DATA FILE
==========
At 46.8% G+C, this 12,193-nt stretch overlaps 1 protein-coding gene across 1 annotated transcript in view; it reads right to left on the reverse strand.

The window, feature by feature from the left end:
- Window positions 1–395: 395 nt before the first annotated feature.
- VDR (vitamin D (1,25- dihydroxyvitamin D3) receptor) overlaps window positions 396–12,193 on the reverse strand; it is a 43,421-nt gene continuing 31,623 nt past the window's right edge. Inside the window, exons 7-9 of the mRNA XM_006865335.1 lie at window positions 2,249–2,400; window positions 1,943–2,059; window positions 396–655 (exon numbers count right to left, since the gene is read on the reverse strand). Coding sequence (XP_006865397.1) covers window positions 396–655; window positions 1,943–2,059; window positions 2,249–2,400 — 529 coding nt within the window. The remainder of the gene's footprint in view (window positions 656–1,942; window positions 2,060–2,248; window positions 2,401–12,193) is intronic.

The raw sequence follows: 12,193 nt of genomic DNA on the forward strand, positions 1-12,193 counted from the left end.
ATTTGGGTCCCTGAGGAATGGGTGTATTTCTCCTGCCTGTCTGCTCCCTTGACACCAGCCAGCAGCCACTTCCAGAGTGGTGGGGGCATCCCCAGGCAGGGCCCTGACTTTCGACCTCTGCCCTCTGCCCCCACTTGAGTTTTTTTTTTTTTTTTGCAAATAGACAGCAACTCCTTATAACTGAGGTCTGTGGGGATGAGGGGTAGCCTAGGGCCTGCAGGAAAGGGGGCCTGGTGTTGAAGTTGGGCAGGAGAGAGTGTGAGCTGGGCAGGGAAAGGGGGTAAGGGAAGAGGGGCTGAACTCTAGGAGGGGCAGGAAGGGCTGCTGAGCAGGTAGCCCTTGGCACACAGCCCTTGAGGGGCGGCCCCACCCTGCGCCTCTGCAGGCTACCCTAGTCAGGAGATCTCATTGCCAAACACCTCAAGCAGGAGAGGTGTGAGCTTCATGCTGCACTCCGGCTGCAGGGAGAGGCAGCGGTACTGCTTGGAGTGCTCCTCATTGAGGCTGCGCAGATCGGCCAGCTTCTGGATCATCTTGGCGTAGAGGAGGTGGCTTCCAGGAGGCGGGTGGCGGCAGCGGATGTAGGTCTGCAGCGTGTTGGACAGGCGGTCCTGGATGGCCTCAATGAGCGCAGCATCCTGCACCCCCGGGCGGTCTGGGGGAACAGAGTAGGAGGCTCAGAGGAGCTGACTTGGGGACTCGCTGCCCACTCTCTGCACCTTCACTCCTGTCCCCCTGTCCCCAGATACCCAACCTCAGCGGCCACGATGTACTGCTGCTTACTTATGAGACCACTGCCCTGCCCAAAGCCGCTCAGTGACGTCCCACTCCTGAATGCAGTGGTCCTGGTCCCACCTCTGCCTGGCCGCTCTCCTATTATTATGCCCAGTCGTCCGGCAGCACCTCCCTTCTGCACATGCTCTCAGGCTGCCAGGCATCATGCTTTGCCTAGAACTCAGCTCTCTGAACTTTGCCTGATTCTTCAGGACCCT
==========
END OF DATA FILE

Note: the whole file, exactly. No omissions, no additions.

At 46.8% G+C, this 12,193-nt stretch overlaps 1 protein-coding gene across 1 annotated transcript in view; it reads right to left on the reverse strand.

The window, feature by feature from the left end:
- Window positions 1–395: 395 nt before the first annotated feature.
- VDR (vitamin D (1,25- dihydroxyvitamin D3) receptor) overlaps window positions 396–12,193 on the reverse strand; it is a 43,421-nt gene continuing 31,623 nt past the window's right edge. Inside the window, exons 7-9 of the mRNA XM_006865335.1 lie at window positions 2,249–2,400; window positions 1,943–2,059; window positions 396–655 (exon numbers count right to left, since the gene is read on the reverse strand). Coding sequence (XP_006865397.1) covers window positions 396–655; window positions 1,943–2,059; window positions 2,249–2,400 — 529 coding nt within the window. The remainder of the gene's footprint in view (window positions 656–1,942; window positions 2,060–2,248; window positions 2,401–12,193) is intronic.

The raw sequence follows: 12,193 nt of genomic DNA on the forward strand, positions 1-12,193 counted from the left end.
ATTTGGGTCCCTGAGGAATGGGTGTATTTCTCCTGCCTGTCTGCTCCCTTGACACCAGCCAGCAGCCACTTCCAGAGTGGTGGGGGCATCCCCAGGCAGGGCCCTGACTTTCGACCTCTGCCCTCTGCCCCCACTTGAGTTTTTTTTTTTTTTTTGCAAATAGACAGCAACTCCTTATAACTGAGGTCTGTGGGGATGAGGGGTAGCCTAGGGCCTGCAGGAAAGGGGGCCTGGTGTTGAAGTTGGGCAGGAGAGAGTGTGAGCTGGGCAGGGAAAGGGGGTAAGGGAAGAGGGGCTGAACTCTAGGAGGGGCAGGAAGGGCTGCTGAGCAGGTAGCCCTTGGCACACAGCCCTTGAGGGGCGGCCCCACCCTGCGCCTCTGCAGGCTACCCTAGTCAGGAGATCTCATTGCCAAACACCTCAAGCAGGAGAGGTGTGAGCTTCATGCTGCACTCCGGCTGCAGGGAGAGGCAGCGGTACTGCTTGGAGTGCTCCTCATTGAGGCTGCGCAGATCGGCCAGCTTCTGGATCATCTTGGCGTAGAGGAGGTGGCTTCCAGGAGGCGGGTGGCGGCAGCGGATGTAGGTCTGCAGCGTGTTGGACAGGCGGTCCTGGATGGCCTCAATGAGCGCAGCATCCTGCACCCCCGGGCGGTCTGGGGGAACAGAGTAGGAGGCTCAGAGGAGCTGACTTGGGGACTCGCTGCCCACTCTCTGCACCTTCACTCCTGTCCCCCTGTCCCCAGATACCCAACCTCAGCGGCCACGATGTACTGCTGCTTACTTATGAGACCACTGCCCTGCCCAAAGCCGCTCAGTGACGTCCCACTCCTGAATGCAGTGGTCCTGGTCCCACCTCTGCCTGGCCGCTCTCCTATTATTATGCCCAGTCGTCCGGCAGCACCTCCCTTCTGCACATGCTCTCAGGCTGCCAGGCATCATGCTTTGCCTAGAACTCAGCTCTCTGAACTTTGCCTGATTCTTCAGGACCCT